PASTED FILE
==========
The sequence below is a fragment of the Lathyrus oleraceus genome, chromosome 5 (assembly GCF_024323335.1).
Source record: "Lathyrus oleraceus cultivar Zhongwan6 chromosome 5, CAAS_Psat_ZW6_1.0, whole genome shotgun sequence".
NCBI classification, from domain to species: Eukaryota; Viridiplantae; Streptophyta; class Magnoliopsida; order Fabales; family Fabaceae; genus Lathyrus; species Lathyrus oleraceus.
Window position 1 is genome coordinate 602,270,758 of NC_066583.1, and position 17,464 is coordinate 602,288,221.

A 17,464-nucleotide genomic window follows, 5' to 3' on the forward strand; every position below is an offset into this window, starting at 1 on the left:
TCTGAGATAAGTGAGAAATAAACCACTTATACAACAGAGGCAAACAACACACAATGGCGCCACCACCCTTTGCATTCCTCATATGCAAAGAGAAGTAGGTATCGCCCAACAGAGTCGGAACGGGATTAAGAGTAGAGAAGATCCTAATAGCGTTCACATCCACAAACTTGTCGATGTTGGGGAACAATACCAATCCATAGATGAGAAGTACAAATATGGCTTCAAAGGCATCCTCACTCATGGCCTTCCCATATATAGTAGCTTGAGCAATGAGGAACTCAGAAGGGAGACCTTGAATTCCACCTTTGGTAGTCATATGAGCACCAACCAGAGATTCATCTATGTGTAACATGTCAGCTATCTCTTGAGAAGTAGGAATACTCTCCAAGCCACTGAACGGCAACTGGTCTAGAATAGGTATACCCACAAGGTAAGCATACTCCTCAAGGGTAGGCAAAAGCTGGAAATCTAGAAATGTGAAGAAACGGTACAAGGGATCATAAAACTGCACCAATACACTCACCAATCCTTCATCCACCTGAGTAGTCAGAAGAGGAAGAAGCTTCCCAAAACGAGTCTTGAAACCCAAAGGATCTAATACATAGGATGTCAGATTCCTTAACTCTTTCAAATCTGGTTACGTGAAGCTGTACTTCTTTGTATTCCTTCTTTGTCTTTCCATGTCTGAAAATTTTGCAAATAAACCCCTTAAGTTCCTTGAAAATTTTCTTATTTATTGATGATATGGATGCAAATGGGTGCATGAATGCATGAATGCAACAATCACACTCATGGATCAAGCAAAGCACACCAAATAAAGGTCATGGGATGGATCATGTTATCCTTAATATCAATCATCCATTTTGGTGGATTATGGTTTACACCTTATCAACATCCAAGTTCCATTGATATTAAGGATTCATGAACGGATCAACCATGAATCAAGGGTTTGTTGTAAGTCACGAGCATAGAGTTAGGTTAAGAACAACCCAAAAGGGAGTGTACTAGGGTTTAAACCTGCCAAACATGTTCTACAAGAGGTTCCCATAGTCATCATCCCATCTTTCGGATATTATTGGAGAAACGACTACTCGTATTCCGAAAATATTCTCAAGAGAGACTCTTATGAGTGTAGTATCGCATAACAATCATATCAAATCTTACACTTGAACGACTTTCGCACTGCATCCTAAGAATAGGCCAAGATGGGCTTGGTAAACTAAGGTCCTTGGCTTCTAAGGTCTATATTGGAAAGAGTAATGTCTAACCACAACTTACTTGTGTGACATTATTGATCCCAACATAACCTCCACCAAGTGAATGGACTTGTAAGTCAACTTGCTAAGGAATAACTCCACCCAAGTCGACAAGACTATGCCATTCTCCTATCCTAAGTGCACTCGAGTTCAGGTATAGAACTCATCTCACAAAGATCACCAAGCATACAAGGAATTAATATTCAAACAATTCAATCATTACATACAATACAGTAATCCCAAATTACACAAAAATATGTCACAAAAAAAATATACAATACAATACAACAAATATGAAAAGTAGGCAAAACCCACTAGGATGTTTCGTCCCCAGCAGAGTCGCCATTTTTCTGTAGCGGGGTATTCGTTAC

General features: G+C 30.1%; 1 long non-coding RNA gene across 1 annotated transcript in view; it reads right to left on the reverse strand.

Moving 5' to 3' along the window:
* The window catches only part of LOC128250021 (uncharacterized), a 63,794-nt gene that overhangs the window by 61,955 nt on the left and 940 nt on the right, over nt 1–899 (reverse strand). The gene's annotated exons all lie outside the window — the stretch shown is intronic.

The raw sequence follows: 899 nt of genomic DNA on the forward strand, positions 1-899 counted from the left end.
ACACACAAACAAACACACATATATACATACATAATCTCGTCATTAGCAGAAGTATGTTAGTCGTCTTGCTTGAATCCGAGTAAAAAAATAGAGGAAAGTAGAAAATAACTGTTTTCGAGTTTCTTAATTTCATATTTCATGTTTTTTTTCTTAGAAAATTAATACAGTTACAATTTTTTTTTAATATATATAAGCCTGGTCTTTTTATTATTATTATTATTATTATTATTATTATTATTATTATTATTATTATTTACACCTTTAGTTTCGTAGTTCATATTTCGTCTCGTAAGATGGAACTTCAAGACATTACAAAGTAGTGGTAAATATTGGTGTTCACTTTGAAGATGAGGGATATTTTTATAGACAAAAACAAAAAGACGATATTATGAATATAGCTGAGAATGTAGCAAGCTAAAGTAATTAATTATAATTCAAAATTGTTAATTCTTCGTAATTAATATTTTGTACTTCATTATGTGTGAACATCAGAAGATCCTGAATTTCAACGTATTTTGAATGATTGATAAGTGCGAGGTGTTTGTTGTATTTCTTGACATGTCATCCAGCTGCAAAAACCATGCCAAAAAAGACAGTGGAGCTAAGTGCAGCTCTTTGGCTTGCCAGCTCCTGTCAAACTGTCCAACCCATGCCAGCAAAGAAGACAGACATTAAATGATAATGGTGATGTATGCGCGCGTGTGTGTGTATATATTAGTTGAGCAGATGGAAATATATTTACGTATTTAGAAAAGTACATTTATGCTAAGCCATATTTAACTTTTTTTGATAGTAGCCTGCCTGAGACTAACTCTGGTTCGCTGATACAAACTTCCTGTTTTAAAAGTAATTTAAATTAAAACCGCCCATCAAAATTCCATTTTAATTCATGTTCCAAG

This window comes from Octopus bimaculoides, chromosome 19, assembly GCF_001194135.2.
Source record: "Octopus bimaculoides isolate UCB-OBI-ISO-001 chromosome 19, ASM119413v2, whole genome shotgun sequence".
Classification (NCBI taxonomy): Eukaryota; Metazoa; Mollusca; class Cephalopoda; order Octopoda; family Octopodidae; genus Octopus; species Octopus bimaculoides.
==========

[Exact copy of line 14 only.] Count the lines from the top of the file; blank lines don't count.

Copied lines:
Classification (NCBI taxonomy): Eukaryota; Metazoa; Mollusca; class Cephalopoda; order Octopoda; family Octopodidae; genus Octopus; species Octopus bimaculoides.